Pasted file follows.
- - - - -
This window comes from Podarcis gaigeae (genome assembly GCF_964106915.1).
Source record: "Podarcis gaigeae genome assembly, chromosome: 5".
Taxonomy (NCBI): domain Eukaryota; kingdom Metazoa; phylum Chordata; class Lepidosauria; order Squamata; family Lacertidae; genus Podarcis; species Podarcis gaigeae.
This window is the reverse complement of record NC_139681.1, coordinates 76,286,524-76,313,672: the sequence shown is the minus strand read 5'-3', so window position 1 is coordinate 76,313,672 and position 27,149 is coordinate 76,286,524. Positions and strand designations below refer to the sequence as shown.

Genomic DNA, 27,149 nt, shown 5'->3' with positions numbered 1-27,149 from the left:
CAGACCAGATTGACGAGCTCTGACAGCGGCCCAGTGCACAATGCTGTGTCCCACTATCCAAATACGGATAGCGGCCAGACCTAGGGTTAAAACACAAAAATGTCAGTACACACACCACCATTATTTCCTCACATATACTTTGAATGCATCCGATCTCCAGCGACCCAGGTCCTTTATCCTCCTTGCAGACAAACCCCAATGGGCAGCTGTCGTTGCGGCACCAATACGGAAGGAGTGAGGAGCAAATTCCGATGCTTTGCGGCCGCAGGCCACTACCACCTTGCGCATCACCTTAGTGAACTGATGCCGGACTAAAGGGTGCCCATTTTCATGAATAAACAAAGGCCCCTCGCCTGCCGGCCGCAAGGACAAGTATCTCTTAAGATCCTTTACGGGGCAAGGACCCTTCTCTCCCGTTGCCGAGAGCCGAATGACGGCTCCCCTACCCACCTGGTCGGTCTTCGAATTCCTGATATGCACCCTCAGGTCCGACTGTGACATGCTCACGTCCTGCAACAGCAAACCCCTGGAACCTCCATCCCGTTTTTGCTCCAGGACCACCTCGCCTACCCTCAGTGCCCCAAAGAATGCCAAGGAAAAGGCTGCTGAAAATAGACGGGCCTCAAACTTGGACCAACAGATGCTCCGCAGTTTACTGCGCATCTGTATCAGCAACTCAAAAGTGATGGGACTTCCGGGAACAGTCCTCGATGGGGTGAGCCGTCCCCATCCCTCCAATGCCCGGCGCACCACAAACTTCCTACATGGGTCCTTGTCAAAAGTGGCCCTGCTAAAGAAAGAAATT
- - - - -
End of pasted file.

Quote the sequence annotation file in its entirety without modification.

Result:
This window comes from Podarcis gaigeae (genome assembly GCF_964106915.1).
Source record: "Podarcis gaigeae genome assembly, chromosome: 5".
Taxonomy (NCBI): domain Eukaryota; kingdom Metazoa; phylum Chordata; class Lepidosauria; order Squamata; family Lacertidae; genus Podarcis; species Podarcis gaigeae.
This window is the reverse complement of record NC_139681.1, coordinates 76,286,524-76,313,672: the sequence shown is the minus strand read 5'-3', so window position 1 is coordinate 76,313,672 and position 27,149 is coordinate 76,286,524. Positions and strand designations below refer to the sequence as shown.

Genomic DNA, 27,149 nt, shown 5'->3' with positions numbered 1-27,149 from the left:
CAGACCAGATTGACGAGCTCTGACAGCGGCCCAGTGCACAATGCTGTGTCCCACTATCCAAATACGGATAGCGGCCAGACCTAGGGTTAAAACACAAAAATGTCAGTACACACACCACCATTATTTCCTCACATATACTTTGAATGCATCCGATCTCCAGCGACCCAGGTCCTTTATCCTCCTTGCAGACAAACCCCAATGGGCAGCTGTCGTTGCGGCACCAATACGGAAGGAGTGAGGAGCAAATTCCGATGCTTTGCGGCCGCAGGCCACTACCACCTTGCGCATCACCTTAGTGAACTGATGCCGGACTAAAGGGTGCCCATTTTCATGAATAAACAAAGGCCCCTCGCCTGCCGGCCGCAAGGACAAGTATCTCTTAAGATCCTTTACGGGGCAAGGACCCTTCTCTCCCGTTGCCGAGAGCCGAATGACGGCTCCCCTACCCACCTGGTCGGTCTTCGAATTCCTGATATGCACCCTCAGGTCCGACTGTGACATGCTCACGTCCTGCAACAGCAAACCCCTGGAACCTCCATCCCGTTTTTGCTCCAGGACCACCTCGCCTACCCTCAGTGCCCCAAAGAATGCCAAGGAAAAGGCTGCTGAAAATAGACGGGCCTCAAACTTGGACCAACAGATGCTCCGCAGTTTACTGCGCATCTGTATCAGCAACTCAAAAGTGATGGGACTTCCGGGAACAGTCCTCGATGGGGTGAGCCGTCCCCATCCCTCCAATGCCCGGCGCACCACAAACTTCCTACATGGGTCCTTGTCAAAAGTGGCCCTGCTAAAGAAAGAAATT